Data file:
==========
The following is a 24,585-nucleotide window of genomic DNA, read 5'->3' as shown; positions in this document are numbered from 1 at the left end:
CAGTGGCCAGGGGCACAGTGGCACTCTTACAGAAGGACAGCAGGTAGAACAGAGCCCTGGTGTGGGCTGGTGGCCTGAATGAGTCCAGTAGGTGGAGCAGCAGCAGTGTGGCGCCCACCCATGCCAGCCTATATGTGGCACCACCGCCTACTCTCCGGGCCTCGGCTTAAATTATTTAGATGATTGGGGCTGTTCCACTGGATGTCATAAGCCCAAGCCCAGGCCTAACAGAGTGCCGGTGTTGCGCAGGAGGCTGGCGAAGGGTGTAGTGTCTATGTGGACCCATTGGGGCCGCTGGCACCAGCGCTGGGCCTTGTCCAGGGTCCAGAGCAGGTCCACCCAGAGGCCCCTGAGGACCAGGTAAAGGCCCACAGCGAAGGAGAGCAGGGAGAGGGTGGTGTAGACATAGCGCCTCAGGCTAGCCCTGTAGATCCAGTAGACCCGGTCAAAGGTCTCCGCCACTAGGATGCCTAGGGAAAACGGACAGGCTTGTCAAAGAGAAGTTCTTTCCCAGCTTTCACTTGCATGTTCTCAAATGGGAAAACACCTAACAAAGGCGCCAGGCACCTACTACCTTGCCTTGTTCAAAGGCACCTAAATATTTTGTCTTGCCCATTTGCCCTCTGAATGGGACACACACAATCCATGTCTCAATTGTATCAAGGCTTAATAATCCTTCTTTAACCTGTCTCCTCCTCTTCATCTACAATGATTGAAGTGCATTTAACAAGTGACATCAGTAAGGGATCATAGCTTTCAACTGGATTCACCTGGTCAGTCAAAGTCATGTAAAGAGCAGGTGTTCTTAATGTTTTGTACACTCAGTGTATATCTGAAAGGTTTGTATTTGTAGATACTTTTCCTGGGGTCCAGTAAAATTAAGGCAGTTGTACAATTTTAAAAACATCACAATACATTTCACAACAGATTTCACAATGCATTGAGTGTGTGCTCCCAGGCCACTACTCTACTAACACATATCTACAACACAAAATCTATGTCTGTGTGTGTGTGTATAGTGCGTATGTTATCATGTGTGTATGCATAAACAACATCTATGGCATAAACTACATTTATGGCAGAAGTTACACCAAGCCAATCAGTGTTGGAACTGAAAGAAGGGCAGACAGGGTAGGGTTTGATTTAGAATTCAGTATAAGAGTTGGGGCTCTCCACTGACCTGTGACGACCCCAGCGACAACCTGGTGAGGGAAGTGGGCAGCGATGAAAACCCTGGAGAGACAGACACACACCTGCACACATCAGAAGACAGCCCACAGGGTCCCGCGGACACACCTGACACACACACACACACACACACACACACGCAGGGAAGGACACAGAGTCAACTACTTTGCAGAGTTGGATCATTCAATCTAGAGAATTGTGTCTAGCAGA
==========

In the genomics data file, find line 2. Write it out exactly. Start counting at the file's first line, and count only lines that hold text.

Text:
CAGTGGCCAGGGGCACAGTGGCACTCTTACAGAAGGACAGCAGGTAGAACAGAGCCCTGGTGTGGGCTGGTGGCCTGAATGAGTCCAGTAGGTGGAGCAGCAGCAGTGTGGCGCCCACCCATGCCAGCCTATATGTGGCACCACCGCCTACTCTCCGGGCCTCGGCTTAAATTATTTAGATGATTGGGGCTGTTCCACTGGATGTCATAAGCCCAAGCCCAGGCCTAACAGAGTGCCGGTGTTGCGCAGGAGGCTGGCGAAGGGTGTAGTGTCTATGTGGACCCATTGGGGCCGCTGGCACCAGCGCTGGGCCTTGTCCAGGGTCCAGAGCAGGTCCACCCAGAGGCCCCTGAGGACCAGGTAAAGGCCCACAGCGAAGGAGAGCAGGGAGAGGGTGGTGTAGACATAGCGCCTCAGGCTAGCCCTGTAGATCCAGTAGACCCGGTCAAAGGTCTCCGCCACTAGGATGCCTAGGGAAAACGGACAGGCTTGTCAAAGAGAAGTTCTTTCCCAGCTTTCACTTGCATGTTCTCAAATGGGAAAACACCTAACAAAGGCGCCAGGCACCTACTACCTTGCCTTGTTCAAAGGCACCTAAATATTTTGTCTTGCCCATTTGCCCTCTGAATGGGACACACACAATCCATGTCTCAATTGTATCAAGGCTTAATAATCCTTCTTTAACCTGTCTCCTCCTCTTCATCTACAATGATTGAAGTGCATTTAACAAGTGACATCAGTAAGGGATCATAGCTTTCAACTGGATTCACCTGGTCAGTCAAAGTCATGTAAAGAGCAGGTGTTCTTAATGTTTTGTACACTCAGTGTATATCTGAAAGGTTTGTATTTGTAGATACTTTTCCTGGGGTCCAGTAAAATTAAGGCAGTTGTACAATTTTAAAAACATCACAATACATTTCACAACAGATTTCACAATGCATTGAGTGTGTGCTCCCAGGCCACTACTCTACTAACACATATCTACAACACAAAATCTATGTCTGTGTGTGTGTGTATAGTGCGTATGTTATCATGTGTGTATGCATAAACAACATCTATGGCATAAACTACATTTATGGCAGAAGTTACACCAAGCCAATCAGTGTTGGAACTGAAAGAAGGGCAGACAGGGTAGGGTTTGATTTAGAATTCAGTATAAGAGTTGGGGCTCTCCACTGACCTGTGACGACCCCAGCGACAACCTGGTGAGGGAAGTGGGCAGCGATGAAAACCCTGGAGAGACAGACACACACCTGCACACATCAGAAGACAGCCCACAGGGTCCCGCGGACACACCTGACACACACACACACACACACACACACACGCAGGGAAGGACACAGAGTCAACTACTTTGCAGAGTTGGATCATTCAATCTAGAGAATTGTGTCTAGCAGA